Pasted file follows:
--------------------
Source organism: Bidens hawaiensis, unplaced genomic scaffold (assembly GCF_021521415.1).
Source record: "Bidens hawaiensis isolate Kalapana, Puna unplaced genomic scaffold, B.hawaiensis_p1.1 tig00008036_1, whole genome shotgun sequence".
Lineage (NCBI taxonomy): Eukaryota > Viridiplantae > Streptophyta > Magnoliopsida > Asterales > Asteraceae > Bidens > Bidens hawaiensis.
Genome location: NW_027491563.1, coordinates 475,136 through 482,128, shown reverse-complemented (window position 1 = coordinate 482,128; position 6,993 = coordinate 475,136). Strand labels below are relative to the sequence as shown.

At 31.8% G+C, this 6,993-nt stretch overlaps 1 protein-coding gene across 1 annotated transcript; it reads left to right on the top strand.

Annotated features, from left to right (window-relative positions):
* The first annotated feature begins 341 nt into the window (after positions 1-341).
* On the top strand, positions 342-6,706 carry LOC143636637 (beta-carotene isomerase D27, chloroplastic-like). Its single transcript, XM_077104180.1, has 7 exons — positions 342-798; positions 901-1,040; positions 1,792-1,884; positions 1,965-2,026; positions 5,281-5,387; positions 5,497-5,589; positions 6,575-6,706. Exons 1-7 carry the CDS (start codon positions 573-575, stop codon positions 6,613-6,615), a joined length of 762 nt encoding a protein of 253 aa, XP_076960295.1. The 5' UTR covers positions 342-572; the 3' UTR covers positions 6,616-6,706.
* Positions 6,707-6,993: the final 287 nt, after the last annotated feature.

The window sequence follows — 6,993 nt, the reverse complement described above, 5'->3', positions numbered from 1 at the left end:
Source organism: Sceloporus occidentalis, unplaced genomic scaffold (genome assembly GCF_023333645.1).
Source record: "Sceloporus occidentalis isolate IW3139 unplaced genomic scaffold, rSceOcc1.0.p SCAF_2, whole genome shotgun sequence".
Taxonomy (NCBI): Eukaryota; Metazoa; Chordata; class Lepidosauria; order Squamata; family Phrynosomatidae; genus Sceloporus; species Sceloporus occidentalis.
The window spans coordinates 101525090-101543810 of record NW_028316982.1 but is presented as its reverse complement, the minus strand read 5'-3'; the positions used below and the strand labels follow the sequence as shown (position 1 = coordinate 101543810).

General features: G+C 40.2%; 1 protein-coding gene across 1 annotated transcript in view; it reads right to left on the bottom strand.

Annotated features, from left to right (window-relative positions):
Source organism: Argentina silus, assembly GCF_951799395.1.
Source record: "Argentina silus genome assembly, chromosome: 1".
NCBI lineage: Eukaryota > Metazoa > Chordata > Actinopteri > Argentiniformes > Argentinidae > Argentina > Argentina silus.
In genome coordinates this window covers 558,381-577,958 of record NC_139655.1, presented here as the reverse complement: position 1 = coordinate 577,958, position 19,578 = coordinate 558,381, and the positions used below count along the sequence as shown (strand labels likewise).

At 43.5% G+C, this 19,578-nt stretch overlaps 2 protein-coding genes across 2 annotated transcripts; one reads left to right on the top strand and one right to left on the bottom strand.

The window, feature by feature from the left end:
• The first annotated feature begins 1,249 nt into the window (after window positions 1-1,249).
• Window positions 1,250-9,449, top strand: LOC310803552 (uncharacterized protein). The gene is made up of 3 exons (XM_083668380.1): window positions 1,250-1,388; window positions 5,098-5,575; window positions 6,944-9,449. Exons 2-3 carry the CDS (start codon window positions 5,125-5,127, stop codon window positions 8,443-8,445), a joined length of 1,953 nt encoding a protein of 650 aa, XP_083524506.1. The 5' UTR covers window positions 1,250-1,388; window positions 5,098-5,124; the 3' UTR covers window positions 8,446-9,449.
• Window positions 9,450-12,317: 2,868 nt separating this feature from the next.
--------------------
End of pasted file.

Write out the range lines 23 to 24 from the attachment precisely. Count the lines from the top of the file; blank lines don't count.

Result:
• The first annotated feature begins 1,249 nt into the window (after window positions 1-1,249).
• Window positions 1,250-9,449, top strand: LOC310803552 (uncharacterized protein). The gene is made up of 3 exons (XM_083668380.1): window positions 1,250-1,388; window positions 5,098-5,575; window positions 6,944-9,449. Exons 2-3 carry the CDS (start codon window positions 5,125-5,127, stop codon window positions 8,443-8,445), a joined length of 1,953 nt encoding a protein of 650 aa, XP_083524506.1. The 5' UTR covers window positions 1,250-1,388; window positions 5,098-5,124; the 3' UTR covers window positions 8,446-9,449.